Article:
سال انتشار: ۱۳۸۶
محل انتشار: پنجمین کنفرانس بین المللی زلزله شناسی و مهندسی زلزله
تعداد صفحات: ۹
Gholamreza Nowrouzi – International Institute of Earthquake Engineering and Seismology (IIEES), Iran, Responsible Author, Gh.R. Nowrouzi, PhD student in Seismology , IIEES, Birjand University, Birjand, Iran
Mohsen Ghafoury Ashtiany – International Institute of Earthquake Engineering and Seismology (IIEES), Iran
Keith F. Priestleyb – Department of Earth Sciences, University of Cambridge, Cambridge, UK
Gholam Javan Doloe – International Institute of Earthquake Engineering and Seismology (IIEES), Iran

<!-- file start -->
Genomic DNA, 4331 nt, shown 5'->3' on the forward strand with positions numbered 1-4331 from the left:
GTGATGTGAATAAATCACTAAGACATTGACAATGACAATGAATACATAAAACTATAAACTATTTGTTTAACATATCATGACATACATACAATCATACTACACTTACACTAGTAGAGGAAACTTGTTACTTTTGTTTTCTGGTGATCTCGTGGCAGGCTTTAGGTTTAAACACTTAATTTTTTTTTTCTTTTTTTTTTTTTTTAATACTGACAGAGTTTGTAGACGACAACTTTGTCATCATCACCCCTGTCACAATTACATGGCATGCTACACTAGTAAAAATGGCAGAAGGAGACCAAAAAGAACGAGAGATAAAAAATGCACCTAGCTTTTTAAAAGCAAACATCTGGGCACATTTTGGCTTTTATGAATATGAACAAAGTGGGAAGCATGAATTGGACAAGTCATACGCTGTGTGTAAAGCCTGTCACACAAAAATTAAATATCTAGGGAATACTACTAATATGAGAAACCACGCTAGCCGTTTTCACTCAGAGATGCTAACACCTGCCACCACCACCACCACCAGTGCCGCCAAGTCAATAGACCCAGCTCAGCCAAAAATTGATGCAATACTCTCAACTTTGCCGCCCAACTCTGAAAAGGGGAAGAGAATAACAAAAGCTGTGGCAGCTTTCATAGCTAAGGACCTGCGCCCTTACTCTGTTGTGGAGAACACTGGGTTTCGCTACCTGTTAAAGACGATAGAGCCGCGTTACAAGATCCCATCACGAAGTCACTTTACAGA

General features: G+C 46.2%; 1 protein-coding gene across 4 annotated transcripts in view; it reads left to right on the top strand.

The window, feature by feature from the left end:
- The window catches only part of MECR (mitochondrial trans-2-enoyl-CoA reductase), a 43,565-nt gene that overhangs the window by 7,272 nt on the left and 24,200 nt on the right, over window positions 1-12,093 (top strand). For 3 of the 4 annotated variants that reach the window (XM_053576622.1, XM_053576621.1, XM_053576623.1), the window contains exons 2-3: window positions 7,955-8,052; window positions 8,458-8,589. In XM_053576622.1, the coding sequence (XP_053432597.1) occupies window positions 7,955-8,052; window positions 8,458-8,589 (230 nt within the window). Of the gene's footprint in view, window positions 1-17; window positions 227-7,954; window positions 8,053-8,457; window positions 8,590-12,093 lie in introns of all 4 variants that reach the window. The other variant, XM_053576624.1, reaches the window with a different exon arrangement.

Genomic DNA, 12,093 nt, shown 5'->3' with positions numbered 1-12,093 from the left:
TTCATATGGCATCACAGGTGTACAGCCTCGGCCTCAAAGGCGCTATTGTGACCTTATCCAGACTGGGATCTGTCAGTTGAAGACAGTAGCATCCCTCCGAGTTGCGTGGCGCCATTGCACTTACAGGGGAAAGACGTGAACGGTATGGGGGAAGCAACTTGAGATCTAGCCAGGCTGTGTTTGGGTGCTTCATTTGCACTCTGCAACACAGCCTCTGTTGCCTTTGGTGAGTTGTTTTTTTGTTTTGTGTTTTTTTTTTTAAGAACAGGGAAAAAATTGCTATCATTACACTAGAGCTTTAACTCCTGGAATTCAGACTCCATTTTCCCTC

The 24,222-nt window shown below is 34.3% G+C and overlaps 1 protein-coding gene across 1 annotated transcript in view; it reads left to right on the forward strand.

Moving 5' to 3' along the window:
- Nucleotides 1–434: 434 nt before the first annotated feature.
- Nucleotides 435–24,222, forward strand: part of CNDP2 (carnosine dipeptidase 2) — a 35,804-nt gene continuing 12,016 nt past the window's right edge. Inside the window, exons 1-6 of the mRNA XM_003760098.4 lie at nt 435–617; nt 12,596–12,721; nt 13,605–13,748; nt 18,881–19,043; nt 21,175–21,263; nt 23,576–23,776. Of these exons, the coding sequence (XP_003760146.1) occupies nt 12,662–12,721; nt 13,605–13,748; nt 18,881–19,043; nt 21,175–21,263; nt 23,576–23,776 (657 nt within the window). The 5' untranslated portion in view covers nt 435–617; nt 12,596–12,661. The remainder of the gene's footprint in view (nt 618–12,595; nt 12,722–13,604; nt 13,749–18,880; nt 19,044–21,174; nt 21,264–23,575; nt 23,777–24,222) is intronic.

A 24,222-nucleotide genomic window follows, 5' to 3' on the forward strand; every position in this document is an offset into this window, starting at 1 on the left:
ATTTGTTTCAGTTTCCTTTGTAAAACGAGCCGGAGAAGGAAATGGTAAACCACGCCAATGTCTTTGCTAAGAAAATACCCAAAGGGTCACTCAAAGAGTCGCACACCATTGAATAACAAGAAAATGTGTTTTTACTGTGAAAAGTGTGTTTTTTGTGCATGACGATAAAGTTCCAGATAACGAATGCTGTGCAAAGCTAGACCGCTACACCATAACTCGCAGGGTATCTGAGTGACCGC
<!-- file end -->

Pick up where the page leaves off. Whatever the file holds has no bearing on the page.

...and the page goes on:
When a propagating wave is introduced into the Earth from a source, it is recorded with some changes after its travel through the Earth. The most evident of these changes is a loss or attenuation in energy and amplitude. In other words, the Earth introduces a reduction in the amplitude level and a change in the nature of the wavelet, which becomes broader and more asymmetric with increasing length of travel. The study of attenuation in high frequency seismic waves is useful for both the seismologist and the earthquake engineer as it is an essential parameter in predicting the earthquake ground motion in seismic hazard analysis. Why seismic waves attenuate or decrease in amplitude as they propagate? It is known that the reflection and transmission of seismic waves at discrete interfaces reduce their amplitude. There are four other processes that can reduce wave amplitude: geometric spreading, scattering, multipathing, and anelasticity. All four processes are important for seismic waves. The first three are described by elastic wave theory, and can increase or decrease an arrival’s amplitude by shifting energy within the wave field. By contrast, anelasticity reduce wave amplitudes only because energy is lost from the elastic waves. The most commonly used measure of attenuation is the quality factor (Q) and its inverse (Q-1. In this study, for the measurement of??and Q?? -1, the extended coda normalization method is used (Yoshimoto et al., 1993). Coda normalization method is widely used for the estimation of attenuation per travel distance, site amplification factors, and source spectra on the basis of the spatially uniform distribution of coda energy at a long lapse time. The appearance of coda waves in seismograms is one of the most prominent observations supporting the existence of small-scale random heterogeneities in the earth (Aki, 1980).